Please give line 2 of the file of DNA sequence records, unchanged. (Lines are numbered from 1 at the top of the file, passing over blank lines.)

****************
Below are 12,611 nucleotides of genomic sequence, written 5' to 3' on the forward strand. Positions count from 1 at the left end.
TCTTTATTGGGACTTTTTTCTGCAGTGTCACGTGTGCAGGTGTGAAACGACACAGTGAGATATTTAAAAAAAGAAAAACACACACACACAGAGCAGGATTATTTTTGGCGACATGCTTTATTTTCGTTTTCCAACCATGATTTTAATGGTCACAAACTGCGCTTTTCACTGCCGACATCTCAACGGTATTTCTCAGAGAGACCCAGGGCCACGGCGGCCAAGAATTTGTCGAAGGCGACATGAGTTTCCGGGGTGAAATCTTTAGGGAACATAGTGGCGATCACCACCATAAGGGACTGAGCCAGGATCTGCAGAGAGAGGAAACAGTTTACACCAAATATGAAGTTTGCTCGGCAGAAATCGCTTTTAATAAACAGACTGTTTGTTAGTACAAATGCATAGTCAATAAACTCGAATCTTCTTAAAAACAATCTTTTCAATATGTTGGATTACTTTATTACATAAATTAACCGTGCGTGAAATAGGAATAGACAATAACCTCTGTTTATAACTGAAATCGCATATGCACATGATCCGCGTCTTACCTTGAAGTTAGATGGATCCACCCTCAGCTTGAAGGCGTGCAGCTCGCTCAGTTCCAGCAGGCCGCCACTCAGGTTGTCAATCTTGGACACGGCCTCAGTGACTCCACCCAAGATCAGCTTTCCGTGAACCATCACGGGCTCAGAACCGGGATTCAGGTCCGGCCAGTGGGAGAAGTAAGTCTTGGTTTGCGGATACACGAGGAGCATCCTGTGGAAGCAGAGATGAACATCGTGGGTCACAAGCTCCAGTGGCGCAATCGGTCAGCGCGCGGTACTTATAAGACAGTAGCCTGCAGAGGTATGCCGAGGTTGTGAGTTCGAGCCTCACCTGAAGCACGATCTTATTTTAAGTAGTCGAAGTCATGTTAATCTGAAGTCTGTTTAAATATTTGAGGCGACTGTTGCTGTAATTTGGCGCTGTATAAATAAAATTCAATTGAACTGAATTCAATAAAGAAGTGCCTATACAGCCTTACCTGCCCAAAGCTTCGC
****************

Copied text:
TCTTTATTGGGACTTTTTTCTGCAGTGTCACGTGTGCAGGTGTGAAACGACACAGTGAGATATTTAAAAAAAGAAAAACACACACACACAGAGCAGGATTATTTTTGGCGACATGCTTTATTTTCGTTTTCCAACCATGATTTTAATGGTCACAAACTGCGCTTTTCACTGCCGACATCTCAACGGTATTTCTCAGAGAGACCCAGGGCCACGGCGGCCAAGAATTTGTCGAAGGCGACATGAGTTTCCGGGGTGAAATCTTTAGGGAACATAGTGGCGATCACCACCATAAGGGACTGAGCCAGGATCTGCAGAGAGAGGAAACAGTTTACACCAAATATGAAGTTTGCTCGGCAGAAATCGCTTTTAATAAACAGACTGTTTGTTAGTACAAATGCATAGTCAATAAACTCGAATCTTCTTAAAAACAATCTTTTCAATATGTTGGATTACTTTATTACATAAATTAACCGTGCGTGAAATAGGAATAGACAATAACCTCTGTTTATAACTGAAATCGCATATGCACATGATCCGCGTCTTACCTTGAAGTTAGATGGATCCACCCTCAGCTTGAAGGCGTGCAGCTCGCTCAGTTCCAGCAGGCCGCCACTCAGGTTGTCAATCTTGGACACGGCCTCAGTGACTCCACCCAAGATCAGCTTTCCGTGAACCATCACGGGCTCAGAACCGGGATTCAGGTCCGGCCAGTGGGAGAAGTAAGTCTTGGTTTGCGGATACACGAGGAGCATCCTGTGGAAGCAGAGATGAACATCGTGGGTCACAAGCTCCAGTGGCGCAATCGGTCAGCGCGCGGTACTTATAAGACAGTAGCCTGCAGAGGTATGCCGAGGTTGTGAGTTCGAGCCTCACCTGAAGCACGATCTTATTTTAAGTAGTCGAAGTCATGTTAATCTGAAGTCTGTTTAAATATTTGAGGCGACTGTTGCTGTAATTTGGCGCTGTATAAATAAAATTCAATTGAACTGAATTCAATAAAGAAGTGCCTATACAGCCTTACCTGCCCAAAGCTTCGC